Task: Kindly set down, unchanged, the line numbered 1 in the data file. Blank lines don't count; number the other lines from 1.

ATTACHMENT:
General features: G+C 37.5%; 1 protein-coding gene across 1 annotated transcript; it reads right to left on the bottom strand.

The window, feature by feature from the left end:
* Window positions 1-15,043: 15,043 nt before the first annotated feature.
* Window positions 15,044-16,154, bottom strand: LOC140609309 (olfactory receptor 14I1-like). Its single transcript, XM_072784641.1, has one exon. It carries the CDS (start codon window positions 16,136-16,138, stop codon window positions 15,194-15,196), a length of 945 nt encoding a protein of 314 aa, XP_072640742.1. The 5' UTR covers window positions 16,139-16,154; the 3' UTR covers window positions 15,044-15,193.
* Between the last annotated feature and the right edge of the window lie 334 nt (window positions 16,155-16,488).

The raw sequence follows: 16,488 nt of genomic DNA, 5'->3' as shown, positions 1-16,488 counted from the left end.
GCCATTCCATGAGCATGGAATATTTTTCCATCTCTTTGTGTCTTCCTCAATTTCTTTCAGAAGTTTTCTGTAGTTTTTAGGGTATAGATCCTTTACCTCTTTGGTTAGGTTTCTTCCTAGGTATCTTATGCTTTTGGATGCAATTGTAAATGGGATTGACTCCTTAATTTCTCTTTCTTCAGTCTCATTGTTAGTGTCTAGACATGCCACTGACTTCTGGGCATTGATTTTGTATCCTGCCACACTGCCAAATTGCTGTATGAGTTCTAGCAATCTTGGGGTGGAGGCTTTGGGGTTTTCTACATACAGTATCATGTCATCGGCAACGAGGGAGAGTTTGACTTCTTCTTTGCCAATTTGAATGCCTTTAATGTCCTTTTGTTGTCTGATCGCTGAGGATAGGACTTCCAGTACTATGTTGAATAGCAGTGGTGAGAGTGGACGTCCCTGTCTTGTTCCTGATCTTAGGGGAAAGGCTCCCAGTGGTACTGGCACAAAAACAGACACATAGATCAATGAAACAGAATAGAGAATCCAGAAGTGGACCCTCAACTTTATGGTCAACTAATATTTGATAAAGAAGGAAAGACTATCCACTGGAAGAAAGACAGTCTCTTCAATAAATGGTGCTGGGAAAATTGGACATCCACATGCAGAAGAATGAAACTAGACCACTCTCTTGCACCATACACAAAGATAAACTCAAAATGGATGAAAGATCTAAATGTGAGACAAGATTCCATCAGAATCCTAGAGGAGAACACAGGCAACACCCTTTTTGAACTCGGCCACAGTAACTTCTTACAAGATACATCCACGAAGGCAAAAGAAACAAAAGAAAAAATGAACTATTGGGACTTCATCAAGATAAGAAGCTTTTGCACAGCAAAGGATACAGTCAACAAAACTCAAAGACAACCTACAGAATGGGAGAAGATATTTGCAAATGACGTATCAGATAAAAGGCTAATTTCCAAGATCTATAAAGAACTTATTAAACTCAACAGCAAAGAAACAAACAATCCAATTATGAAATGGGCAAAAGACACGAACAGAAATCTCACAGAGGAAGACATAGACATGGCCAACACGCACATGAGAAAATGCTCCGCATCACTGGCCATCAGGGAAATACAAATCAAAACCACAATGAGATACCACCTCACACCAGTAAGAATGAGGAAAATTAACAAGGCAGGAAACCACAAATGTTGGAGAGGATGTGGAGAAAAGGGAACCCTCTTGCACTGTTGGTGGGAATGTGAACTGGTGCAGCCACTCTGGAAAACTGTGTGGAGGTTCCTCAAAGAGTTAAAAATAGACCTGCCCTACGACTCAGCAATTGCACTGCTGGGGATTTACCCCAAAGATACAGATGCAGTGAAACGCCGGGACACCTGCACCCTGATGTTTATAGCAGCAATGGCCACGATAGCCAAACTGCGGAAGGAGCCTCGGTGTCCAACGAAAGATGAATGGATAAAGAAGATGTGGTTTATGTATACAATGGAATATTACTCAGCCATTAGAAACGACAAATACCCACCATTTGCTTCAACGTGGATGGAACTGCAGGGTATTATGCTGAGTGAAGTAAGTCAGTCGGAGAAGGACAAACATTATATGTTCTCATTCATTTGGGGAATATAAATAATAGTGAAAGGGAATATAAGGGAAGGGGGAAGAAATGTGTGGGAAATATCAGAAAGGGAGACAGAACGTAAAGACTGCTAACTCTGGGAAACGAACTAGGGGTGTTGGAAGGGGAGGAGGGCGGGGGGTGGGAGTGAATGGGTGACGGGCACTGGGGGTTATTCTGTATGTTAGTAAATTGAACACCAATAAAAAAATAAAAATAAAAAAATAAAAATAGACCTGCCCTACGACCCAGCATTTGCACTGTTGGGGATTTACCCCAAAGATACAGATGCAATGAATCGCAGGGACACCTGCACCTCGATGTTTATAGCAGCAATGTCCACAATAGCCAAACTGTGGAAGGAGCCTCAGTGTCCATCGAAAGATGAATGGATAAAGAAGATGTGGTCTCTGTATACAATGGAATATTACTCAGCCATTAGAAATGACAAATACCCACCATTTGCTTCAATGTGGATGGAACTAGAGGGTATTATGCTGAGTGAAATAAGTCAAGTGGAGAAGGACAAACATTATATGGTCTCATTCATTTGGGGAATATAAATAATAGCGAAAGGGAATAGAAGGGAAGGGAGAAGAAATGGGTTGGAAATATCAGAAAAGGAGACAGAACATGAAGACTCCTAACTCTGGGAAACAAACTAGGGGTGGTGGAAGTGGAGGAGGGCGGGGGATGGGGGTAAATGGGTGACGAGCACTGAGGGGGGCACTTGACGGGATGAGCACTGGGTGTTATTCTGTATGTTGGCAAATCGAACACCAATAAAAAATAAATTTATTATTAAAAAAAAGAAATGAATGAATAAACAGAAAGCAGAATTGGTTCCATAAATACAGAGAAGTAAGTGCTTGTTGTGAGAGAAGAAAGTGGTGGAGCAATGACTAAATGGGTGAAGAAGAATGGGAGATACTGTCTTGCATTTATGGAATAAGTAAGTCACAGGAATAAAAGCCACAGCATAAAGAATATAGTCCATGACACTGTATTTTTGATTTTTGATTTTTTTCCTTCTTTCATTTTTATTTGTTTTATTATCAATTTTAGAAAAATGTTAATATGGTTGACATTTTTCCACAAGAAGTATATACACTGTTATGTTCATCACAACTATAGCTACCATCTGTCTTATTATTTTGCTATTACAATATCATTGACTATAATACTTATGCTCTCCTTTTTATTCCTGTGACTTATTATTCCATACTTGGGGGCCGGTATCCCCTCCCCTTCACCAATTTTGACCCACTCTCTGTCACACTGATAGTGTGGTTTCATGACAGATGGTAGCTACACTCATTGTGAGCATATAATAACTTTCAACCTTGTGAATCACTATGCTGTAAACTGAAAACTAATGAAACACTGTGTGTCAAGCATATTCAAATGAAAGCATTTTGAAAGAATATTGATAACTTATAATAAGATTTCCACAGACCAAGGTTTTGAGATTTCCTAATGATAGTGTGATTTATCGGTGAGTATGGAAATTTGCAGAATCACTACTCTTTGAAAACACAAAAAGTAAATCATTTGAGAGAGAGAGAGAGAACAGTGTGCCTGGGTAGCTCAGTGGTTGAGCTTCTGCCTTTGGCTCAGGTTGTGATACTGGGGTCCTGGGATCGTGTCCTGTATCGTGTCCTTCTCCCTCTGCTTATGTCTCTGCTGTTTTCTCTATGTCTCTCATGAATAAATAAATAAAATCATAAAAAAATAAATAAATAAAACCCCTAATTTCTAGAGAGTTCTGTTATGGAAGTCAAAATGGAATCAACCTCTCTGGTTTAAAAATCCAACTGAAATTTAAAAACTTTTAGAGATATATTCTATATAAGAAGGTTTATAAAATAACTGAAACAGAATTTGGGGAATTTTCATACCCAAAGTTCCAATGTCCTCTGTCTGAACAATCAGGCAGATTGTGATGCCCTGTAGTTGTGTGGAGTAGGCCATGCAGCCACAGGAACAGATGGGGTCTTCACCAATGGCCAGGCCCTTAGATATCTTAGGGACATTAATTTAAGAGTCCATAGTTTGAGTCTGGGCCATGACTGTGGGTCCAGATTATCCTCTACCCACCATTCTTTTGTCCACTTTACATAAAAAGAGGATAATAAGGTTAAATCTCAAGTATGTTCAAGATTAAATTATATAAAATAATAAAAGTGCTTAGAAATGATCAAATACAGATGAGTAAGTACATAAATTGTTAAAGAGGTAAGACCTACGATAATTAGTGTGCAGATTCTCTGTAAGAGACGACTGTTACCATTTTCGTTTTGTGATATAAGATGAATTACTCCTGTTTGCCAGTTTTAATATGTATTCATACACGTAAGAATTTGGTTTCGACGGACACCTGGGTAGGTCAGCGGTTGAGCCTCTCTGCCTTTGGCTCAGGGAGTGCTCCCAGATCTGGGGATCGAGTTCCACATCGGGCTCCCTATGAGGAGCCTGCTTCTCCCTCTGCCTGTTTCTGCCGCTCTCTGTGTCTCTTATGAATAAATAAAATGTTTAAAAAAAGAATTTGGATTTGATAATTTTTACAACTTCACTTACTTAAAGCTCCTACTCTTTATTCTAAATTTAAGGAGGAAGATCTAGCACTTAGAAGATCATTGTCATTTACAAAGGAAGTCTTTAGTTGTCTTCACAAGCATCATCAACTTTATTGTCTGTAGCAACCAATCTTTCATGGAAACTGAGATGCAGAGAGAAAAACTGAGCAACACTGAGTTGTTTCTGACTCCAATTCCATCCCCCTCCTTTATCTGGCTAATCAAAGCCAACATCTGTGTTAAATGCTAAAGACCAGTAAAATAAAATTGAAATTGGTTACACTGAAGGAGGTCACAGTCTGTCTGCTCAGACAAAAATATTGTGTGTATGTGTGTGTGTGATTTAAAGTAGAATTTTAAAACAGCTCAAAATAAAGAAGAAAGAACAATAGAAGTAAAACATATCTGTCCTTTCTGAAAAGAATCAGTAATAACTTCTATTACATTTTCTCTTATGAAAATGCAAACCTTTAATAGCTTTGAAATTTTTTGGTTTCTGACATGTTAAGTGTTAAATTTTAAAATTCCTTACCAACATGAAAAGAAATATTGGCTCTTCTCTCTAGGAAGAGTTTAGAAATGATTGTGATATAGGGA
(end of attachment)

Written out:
General features: G+C 37.5%; 1 protein-coding gene across 1 annotated transcript; it reads right to left on the bottom strand.